Finding a Comfortable Breastfeeding Position with an Older Baby
When it comes to an older baby, remember these earlier breastfeeding positions while adapting them to your new circumstances. The cross-cradle position inspired me to come up with something that I found to be a life saver: I call it the cross-cradle pretzel hold. I cradle my baby’s head in my elbow and wrap the hand from that arm around my baby’s upper leg. Then, I lay my other arm underneath my baby. This gives me a secure hold that takes the pressure off of my upper back and neck while allowing the baby some wiggle room to move around.
How to Handle a Distracted Baby while Breastfeeding
In addition to figuring out the proper breastfeeding position for your 6-month-old, you’ll need to grapple with a distracted baby who is becoming increasingly curious about the outside world and will keep ripping themselves off the breast to look outward, which is certainly more interesting than staring at Mommy’s torso.
Baby Twisting, Pushing, and Pulling Away while Breastfeeding
You might be asking yourself “why does my baby move so much while nursing.” Babies this age can get so active that you sometimes feel as if you are steering a boat in rough waters. I’ve noticed with Bracey that he sometimes pushes me away and then pulls hard at the nipple. I think this resistance gives him a greater quantity of milk faster. A rowdy baby is a healthy baby. No worries here but just try to find a way to hold on tight and keep encouraging your baby to get back onto the breast and finish the feed.
Is a Distracted Baby Weaning from Breastfeeding?
Many people assume that a baby who is getting distracted is weaning and no longer interested in breastfeeding. I have never made that assumption. Rather, I have just assumed that my baby was developing and growing more curious about the outside world, and I’ve tried to come up with ways to satisfy their curiosity while keeping them interested in breastfeeding.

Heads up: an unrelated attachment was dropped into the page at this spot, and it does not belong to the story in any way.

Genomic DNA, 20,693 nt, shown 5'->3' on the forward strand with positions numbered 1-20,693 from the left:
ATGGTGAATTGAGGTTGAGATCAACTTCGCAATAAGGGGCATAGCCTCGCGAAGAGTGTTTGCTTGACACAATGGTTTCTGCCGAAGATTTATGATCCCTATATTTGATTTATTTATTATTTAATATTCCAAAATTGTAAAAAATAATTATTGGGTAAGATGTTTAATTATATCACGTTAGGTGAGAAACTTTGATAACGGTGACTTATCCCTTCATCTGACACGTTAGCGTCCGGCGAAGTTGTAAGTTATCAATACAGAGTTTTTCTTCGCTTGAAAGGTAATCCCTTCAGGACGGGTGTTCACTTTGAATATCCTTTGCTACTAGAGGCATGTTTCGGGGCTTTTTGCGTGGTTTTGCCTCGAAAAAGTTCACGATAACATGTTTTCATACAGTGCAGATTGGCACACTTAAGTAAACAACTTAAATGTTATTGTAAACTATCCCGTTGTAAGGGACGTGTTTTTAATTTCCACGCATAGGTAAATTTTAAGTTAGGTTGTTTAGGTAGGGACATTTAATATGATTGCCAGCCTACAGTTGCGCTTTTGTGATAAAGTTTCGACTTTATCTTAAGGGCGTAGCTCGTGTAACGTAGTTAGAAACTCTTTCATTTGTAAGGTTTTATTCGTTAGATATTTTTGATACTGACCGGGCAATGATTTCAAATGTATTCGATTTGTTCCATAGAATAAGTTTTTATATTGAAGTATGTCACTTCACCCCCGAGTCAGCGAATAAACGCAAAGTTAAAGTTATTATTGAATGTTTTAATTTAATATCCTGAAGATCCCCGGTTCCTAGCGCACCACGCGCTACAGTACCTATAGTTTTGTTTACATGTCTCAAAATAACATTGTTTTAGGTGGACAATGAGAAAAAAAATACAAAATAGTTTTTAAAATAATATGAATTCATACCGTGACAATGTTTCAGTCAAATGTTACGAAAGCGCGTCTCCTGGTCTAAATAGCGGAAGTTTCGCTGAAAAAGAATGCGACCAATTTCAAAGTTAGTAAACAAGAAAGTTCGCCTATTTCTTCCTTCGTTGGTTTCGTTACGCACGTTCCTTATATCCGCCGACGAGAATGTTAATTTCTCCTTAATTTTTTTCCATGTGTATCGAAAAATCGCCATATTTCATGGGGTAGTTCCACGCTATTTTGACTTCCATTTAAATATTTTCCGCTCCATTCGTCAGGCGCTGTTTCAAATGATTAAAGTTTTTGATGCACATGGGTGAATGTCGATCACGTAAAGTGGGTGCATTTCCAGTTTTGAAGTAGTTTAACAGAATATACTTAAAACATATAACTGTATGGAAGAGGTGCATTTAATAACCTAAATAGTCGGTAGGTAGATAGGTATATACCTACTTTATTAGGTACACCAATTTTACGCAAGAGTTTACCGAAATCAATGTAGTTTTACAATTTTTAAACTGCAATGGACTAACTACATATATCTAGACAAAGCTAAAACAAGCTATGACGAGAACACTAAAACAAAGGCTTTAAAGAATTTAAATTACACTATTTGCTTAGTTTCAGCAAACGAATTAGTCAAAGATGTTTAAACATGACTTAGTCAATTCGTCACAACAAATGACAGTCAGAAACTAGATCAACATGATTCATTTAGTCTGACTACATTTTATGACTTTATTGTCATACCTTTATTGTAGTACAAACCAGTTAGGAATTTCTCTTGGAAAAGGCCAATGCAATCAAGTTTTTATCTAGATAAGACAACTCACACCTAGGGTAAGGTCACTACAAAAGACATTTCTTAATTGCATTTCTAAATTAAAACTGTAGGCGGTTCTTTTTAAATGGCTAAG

When your baby rips themselves off the breast, use the opportunity to burp your baby, to talk to your baby, and to even to read to your baby. Then, put your baby back on the breast. Keep doing this until your baby has burped, is awake and is rejecting more food. Here are some more tips when it comes to handling a baby who gets distracted during breastfeeding sessions:
10 Tips for Handling a Distracted Baby while Breastfeeding
- Stay calm and don’t get upset. Make the experience fun.
- Find a quiet place where you can be alone with your baby.
- Dim or turn off the lights.
- Read, sing, and talk to your baby. Your baby can practice holding and turning pages of the book when you burp them.
- Switch sides until the let down occurs, then drain one breast before going to the next side so that your baby gets as much of the nutritious hind milk as possible.
- Breastfeed immediately after your baby wakes up.
- Breastfeed when your baby is sleepy and tired.
- Breastfeed in small amounts every chance you get (on demand feeding).
- Hold your baby very securely, and walk around in a safe area with them when you nurse. Read a paperback book that you can hold in one hand while doing this.